Where the Crawdads SingHer mother walked down the dirt road out of the marsh to escape her violent, drunken husband in 1952, when Kya was only six years old. Without her protection, Kya’s older brothers and sisters slipped away, as well. Kya was the youngest. For the most part, her father seemed to forget that she existed and spent days at a time in the bars in town, leaving his little daughter to fend for herself in the marsh. Every once in a while, he left a little money on the table, and Kya learned to start the boat motor and buy grits at the store. She ate the edible weeds in the yard, and during a short stint of sobriety, her father taught her to fish. The truancy officer got her to school for one day, but it didn’t stick. The kids were so mean to the “Marsh Girl” that Kya hid whenever the official lady came back, so eventually she gave up.

Kya’s life changed when Tate, a boy from the town, started to leave her gifts of rare feathers. She remembered that her mother had been an artist, and she learned to draw and paint the feathers and then all of the tiny creatures in the marsh. She organized her specimens, and when Tate taught her to read, her collections grew into full-fledged scientific pursuits. Although she did not mix with the townspeople, she did spy on the group of popular kids her own age throughout the years, especially the high school quarterback, Chase Andrews.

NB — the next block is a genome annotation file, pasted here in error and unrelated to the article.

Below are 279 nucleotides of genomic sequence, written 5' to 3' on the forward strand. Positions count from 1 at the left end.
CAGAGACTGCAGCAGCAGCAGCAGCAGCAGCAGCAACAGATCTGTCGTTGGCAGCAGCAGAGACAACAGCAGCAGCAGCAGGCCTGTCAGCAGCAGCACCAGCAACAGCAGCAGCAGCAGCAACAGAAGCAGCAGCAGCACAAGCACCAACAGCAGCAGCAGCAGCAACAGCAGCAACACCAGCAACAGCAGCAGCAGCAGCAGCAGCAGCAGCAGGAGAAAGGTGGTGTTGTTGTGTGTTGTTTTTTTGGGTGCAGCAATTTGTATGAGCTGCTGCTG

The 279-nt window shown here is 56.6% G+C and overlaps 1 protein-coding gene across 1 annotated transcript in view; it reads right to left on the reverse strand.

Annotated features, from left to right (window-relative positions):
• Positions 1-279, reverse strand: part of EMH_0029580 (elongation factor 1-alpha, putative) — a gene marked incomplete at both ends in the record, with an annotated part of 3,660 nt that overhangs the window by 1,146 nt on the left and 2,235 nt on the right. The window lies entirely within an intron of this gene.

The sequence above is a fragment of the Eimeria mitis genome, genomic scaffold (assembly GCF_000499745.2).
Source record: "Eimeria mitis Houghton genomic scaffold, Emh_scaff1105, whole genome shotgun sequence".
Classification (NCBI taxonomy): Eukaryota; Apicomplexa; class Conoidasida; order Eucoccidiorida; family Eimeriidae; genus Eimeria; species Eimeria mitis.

Interspersed with the chronological narrative of Kya’s growing up are chapters set in 1969, when a couple of little boys discover the dead body of Chase Andrews under the fire tower. The sheriff and the town doctor cannot figure out how he died. There were no footprints leading up to the tower— not even Chase’s own. No tire tracks, no fingerprints. On the surface, there seemed to be no motive to kill the most popular young man in town, but in fact, there was no end of jilted lovers and jealous husbands on the suspect list.

The first unforgettable character in this novel is the marsh itself. Owens describes the plants, the animals, the soil, even the very air of lowcountry North Carolina so intimately that the reader feels the heat, the grit, the crawling life of the place in every pore. Kya feeds the gulls every day, and she knows them each as individuals. She scratches a garden together and forages for whatever grows wild. Her collections are labeled with not just the bird’s species, but the placement of the feather and the bird’s gender. She navigates the lagoons by tide and current, watching the weather and the waves. This watery landscape is as much a part of Kya’s desperate story as the plot and the other characters.

What can I say about Where the Crawdads Sing that hasn’t already been said? I am late to this party, but I’m so glad I came. The holds on this book continue to climb in our library catalog, and it’s been out for over a year now. The novel takes place about two hours east of where I live in North Carolina, and yet it’s a world away.

Where the Crawdads Sing is somehow slow and compelling at once, with the sort of ambiguous ending that makes it a favorite for book groups. Kya’s story is unforgettable: a strong young woman, a female-American Émile who struggles to survive outside of the bonds of community, whose essence is formed not by human culture, but from the marsh itself.

Very highly recommended.

Disclaimer: I read a library copy of this book. Opinions expressed are solely my own and may not reflect those of my employer or anyone else.